Largemouth bass fishing on Brainard Pond, Readfield, Maine (September 26, 2015)

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The access point to Brainard Pond. The fog on the water is so thick that the pond, located right behind Christian, is invisible!

The access point to Brainard Pond. The fog on the water is so thick that the pond, located right behind Christian, is invisible!

Brainard Pond is a 20-acre body of water located in the town of Readfield (see The Maine Atlas and Gazetteer map 12 B4). I found one access point as follows: turn on Plains Road from Route 17, drive north on Plains Road for just under 0.5 mile and look for an unnamed gravel road on the left. You’ve gone too far on Plains Road if you pass Brainard Road.  Turn left on the gravel road and go straight unto a forest path when the gravel road veers to the left after about 0.1 mile. The pond is located 0.3 miles further down this path. It looks rough and overgrown but my small front-wheel-drive car made it in and out fine. I did walk first all the way to the pond and back just to make sure that I wouldn’t get stuck! I’m assuming for the purpose of this blog that this access is legitimate because it was not posted anywhere along the way. You can leave your car in the woods about 200 ft from the pond. Only small hand-carried craft can be launched from this point.

 

 

 

 

 

The western shoreline of Brainard Pond after the fog has lifted. Notice the lack of aquatic vegetation even though the water is no more than a few feet deep in this area.

The western shoreline of Brainard Pond after the fog has lifted. Notice the lack of aquatic vegetation even though the water is no more than a few feet deep in this area.

 

 

It was well worth the effort of figuring out a way into Brainard Pond. This pond is small, pretty, and isolated. Its challenging access also essentially guarantees that you’ll have the place all to yourself. It is completely surrounded by woods and only has a single structure and a small dock along its entire shoreline. The surface water is slightly stained and has a cloudy look to it. The substrate is soft and muddy. The pond has a maximum and mean depth of 13 ft and 9 ft, respectively. The amount of aquatic vegetation is surprisingly sparse given the soft bottom and the relatively shallow depth. Other holding structure (e.g., submerged wood) is also scant. Click here for a depth map and more fisheries information. The bass fishing rules fall under the general fishing regulations (click here for more details). I was hoping to paddle down the outlet of Brainard Pond to gain access to Mill Pond which is located a small distance further downstream. I was unsuccessful because the outlet was obstructed and too shallow. I also could not find an alternative way into Mill pond and therefore removed it from my fishing list.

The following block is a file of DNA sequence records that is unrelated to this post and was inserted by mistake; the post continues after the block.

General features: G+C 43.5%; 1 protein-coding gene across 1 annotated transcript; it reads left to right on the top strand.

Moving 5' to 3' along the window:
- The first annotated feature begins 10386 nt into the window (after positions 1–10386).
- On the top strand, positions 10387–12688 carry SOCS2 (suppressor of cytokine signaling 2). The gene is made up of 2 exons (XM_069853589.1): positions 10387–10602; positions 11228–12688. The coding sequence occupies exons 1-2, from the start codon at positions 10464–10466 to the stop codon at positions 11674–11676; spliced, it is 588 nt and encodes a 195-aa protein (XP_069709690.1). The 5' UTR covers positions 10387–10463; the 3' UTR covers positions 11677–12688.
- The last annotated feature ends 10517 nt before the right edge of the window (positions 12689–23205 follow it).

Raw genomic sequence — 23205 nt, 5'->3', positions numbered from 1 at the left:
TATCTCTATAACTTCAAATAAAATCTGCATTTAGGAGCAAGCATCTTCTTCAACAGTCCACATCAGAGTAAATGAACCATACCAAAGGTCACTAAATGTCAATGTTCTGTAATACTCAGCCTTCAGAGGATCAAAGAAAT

Life is good!!

Life is good!!

My 12-year old nephew Christian and I arrive at the access point of Brainard Pond at 7:15 am. We left home early this morning because I have several ponds I’d like to check out today. There’s a definite nip in the air, with the temperature in the mid 40’s. Actually, it is so fresh that the pond is completely engulfed in a thick coat of fog. We load up the canoe with our gear and start fishing along the eastern shoreline which stays in the shadow as the sun ascents behind the tree line. The rising sun quickly warms up the surrounding air and slowly boils off the morning fog, revealing the whole pond.  A slight breeze helps the process along. We catch a total of eight largemouth bass in about one hour using mostly our buzzbaits. All the fish are relatively uniform and smallish in size (13” to 15”), which suggests that the bass in this pond are abundant but don’t grow to a large size. The pond is small enough that we fish its entire periphery. Not surprisingly, six of those eight bass (plus a pickerel) are caught along the “shadow” (i.e., eastern) shoreline, whereas only two come from the “sunny (i.e., western) shoreline. This lob-sided pattern really goes to show that it pays to focus on shadowy habitat when fishing for largemouth bass in small ponds.

 

 

 

 

A glorious view of Brainard Pond from the access point after the fog has lifted.

A glorious view of Brainard Pond from the access point after the fog has lifted.

The results: I caught five largemouth bass (largest = 14”), whereas Christian caught three largemouth bass (largest = 15”) in one hour of fishing.

 

Was the information in this blog useful? I invite you to share your thoughts and opinions. Also, feel free to discuss your fishing experiences at this location.

 

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